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How to boost your B Corp status with financial wellbeing

How to boost your B Corp status with financial wellbeing

One way companies can demonstrate their commitments to society, sustainability and the environment is by becoming B Corp certified. 

This could include the introduction of internal policies that support staff’s financial, mental and physical wellbeing, alleviating poverty in the community through fair trade sourcing or selling products that have a positive environmental impact. 

The public want more

Post pandemic and amidst a cost of living crisis, the UK public have been outspoken about what they expect from companies.

More than two in three (69%) think business leaders should act to reduce the burden of the cost of living crisis for staff, customers and suppliers, according to a YouGov survey.

Some 60% say they are responsible for easing the financial pressure of employees, such as increasing salaries and subsiding travel costs.

Any company can claim to care about their impact on society, but B Corp certification proves it does. However, it does mean your business’s activities are public and leaves you open to scrutiny.

Below, we’re going to look at what it means to be B Corp certified, how you receive certification and how you can boost your score with financial wellbeing.

How do I get B Corp certified?

There are more than 5,000 B Corp companies in the world - with  around 1,000 in the UK. 

To become B Corp certified by not-for-profit organisation B Lab, firms must score at least 80 points on the B Impact Assessment (BIA). This is made up of around 200 questions tailored to your business, industry and location. 

The BIA covers five categories (Governance, Workers, Community, Environment and Customers) and is designed to measure your company’s positive impact on society and the environment.

The questions will differ depending on your company, but could include ‘What percentage of employees on an FTE (Full Time Equivalent) basis are paid at least the equivalent of a living wage for an individual?’ and ‘What percentage of energy use is produced from renewable sources?’.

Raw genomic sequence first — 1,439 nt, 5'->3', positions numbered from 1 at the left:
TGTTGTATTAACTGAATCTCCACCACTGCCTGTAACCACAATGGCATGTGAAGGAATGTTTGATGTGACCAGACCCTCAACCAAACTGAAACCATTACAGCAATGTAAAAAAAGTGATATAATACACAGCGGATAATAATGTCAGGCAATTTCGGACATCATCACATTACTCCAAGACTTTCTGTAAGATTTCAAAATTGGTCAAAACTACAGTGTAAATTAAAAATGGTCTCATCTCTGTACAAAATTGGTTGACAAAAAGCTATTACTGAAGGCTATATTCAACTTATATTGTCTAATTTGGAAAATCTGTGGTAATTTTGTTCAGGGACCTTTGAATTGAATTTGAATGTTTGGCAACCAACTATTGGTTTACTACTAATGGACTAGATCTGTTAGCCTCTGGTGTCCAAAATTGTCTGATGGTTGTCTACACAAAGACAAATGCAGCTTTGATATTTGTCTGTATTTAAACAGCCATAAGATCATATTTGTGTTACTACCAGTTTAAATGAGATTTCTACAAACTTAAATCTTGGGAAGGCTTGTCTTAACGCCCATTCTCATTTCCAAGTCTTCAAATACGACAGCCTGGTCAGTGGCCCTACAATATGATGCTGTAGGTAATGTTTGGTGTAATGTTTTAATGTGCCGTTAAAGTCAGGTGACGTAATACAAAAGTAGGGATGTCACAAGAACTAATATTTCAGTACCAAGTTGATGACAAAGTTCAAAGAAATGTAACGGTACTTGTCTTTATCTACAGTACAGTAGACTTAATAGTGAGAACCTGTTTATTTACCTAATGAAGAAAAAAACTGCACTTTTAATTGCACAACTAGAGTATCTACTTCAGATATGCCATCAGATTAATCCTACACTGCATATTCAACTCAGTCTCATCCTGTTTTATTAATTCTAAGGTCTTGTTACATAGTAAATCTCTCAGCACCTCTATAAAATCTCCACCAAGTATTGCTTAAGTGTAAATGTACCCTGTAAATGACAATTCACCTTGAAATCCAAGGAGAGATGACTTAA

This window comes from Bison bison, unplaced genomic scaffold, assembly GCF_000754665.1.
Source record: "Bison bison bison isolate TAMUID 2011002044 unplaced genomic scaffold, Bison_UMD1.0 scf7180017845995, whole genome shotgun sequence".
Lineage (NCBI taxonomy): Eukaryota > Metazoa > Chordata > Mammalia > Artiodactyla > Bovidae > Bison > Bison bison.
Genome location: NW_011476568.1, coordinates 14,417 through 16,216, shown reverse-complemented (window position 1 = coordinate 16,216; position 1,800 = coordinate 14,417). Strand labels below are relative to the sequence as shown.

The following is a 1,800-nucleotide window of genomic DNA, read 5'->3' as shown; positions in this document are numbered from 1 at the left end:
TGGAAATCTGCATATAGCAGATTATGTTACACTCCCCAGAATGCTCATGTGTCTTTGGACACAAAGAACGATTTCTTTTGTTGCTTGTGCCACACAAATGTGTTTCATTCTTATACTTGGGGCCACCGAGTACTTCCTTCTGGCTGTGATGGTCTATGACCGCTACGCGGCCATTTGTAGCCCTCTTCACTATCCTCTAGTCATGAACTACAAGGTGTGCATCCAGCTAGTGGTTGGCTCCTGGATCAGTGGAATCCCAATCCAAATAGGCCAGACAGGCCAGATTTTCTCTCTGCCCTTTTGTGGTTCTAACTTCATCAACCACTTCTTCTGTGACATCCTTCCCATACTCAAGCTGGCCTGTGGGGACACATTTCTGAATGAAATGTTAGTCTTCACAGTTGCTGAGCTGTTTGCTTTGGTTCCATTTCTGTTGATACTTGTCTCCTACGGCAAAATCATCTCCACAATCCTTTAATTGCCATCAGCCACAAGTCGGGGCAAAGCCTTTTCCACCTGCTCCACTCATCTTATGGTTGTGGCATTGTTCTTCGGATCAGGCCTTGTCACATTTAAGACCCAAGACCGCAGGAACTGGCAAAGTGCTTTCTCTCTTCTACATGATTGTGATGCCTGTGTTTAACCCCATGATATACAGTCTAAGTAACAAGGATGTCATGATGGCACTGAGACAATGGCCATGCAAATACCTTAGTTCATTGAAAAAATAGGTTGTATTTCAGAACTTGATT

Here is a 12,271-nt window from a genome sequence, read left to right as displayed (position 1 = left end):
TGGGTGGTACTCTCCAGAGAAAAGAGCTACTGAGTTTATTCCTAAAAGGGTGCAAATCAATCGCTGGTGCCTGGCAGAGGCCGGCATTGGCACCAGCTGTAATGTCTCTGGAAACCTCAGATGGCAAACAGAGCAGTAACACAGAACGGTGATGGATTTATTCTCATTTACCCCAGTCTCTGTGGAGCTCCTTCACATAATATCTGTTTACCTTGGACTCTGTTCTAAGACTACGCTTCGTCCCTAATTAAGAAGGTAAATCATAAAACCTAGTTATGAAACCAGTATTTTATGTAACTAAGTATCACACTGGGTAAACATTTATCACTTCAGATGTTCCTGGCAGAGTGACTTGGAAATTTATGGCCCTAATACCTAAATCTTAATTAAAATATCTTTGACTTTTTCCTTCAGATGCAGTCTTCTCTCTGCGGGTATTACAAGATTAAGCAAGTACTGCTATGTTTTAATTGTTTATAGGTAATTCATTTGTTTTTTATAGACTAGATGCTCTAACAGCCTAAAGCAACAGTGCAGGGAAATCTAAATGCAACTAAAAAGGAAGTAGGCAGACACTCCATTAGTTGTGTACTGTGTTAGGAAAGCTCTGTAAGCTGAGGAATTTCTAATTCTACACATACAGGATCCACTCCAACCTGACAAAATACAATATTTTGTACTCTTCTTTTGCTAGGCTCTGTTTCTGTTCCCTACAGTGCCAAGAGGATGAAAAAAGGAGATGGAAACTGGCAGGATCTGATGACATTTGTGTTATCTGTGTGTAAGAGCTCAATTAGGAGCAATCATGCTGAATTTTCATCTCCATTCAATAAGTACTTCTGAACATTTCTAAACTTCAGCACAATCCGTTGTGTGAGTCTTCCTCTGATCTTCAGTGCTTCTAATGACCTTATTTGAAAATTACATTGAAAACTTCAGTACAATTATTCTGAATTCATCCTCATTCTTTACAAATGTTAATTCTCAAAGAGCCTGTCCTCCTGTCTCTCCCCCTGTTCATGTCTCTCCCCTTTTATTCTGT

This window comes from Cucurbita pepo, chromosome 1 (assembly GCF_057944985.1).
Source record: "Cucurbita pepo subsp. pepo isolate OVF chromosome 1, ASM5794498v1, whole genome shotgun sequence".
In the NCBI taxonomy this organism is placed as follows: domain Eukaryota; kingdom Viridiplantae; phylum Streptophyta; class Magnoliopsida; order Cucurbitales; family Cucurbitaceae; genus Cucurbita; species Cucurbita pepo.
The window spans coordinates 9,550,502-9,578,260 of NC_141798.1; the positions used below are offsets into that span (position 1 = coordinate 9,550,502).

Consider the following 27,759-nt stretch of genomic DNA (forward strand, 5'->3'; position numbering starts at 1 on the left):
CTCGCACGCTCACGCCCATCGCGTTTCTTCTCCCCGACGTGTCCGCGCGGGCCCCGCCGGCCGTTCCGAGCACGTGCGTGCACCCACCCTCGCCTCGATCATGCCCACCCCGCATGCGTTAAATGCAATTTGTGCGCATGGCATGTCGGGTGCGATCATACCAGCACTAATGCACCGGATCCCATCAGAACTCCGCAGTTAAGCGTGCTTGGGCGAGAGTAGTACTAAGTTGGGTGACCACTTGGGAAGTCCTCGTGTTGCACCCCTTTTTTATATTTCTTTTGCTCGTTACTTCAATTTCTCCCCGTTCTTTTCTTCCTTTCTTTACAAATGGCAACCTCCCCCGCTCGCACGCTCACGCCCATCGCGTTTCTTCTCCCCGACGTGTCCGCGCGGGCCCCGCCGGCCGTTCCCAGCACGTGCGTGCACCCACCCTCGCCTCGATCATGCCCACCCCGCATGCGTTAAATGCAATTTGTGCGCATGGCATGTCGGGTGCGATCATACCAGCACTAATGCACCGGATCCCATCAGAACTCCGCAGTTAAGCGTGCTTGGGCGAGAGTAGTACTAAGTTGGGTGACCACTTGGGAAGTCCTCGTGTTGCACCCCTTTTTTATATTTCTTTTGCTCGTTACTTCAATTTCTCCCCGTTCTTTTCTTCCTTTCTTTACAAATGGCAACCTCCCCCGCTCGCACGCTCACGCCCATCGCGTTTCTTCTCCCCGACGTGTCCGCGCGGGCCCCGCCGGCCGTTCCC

Don’t worry if you do not score 80 or above on the first go. B Lab says this doesn’t usually happen when businesses first apply, but they can improve their practices over time. 

You’ll also be asked to fill out a 'Disclosure Questionnaire' to highlight any sanctions, fines or sensitive practices.

You’ll also need to meet B Lab’s legal requirement to ‘create a material positive impact on society and the environment through your business and operations’ and ‘considering stakeholder interests - including shareholders, employees, suppliers, society and the environment’.

Financial wellbeing and boosting BIA points

The worker’s category of the BIA includes 32 questions that assess a company’s support of their employees’ financial security, health and safety, wellness, career development, engagement and satisfaction. 

The financial security section alone is worth more than 14 points - almost 20% of the total points needed to qualify as a B Corp firm. 

To get the points, businesses must be able to show they provide a number of workplace features to ensure their staff’s financial health. 

This could include a pension or other retirement saving option, or offering financial coaching and debt management. 

But what other steps can you take to ensure staff are not struggling financially? For example, does your benefits package serve all members of staff or are there other things you can include that will be beneficial to those on the lowest salaries? 

For workers, discounts and rewards may be popular to some but other, non-monetary options may be more favourable to others. This could include more flexible working arrangements to cut the cost of travel and childcare and enable more time with their family.

Can you offer financial coaching to every member of staff, so no one feels left out? Talking about money can be difficult, but offering confidential one-on-one sessions will not only help give workers peace of mind with their finances but will also improve their mental health.

What else can I do?

Financial wellbeing can go beyond supporting your workers. 

For example, are there ways you can help your lowest-income customers?

This could include raising awareness of government benefits and support schemes, offering staff volunteer days to help improve their community’s financial literacy and paying their bills and distributing essentials, such as food and clothes. 

Environmental initiatives that support financial wellbeing could include offering guidance to staff who work from home on how to cut their energy consumption - and cost - those who commute, advice on how to cut their carbon footprint. 

On the governance side, are there any partnerships or campaign groups you can be part of that can force change to improve society’s financial wellbeing and education?

Is there anything you can do to make the financial needs of your lowest-paid staff known to those in power? You could also consider ensuring your staff know and understand current government policies and how they could benefit from them. 

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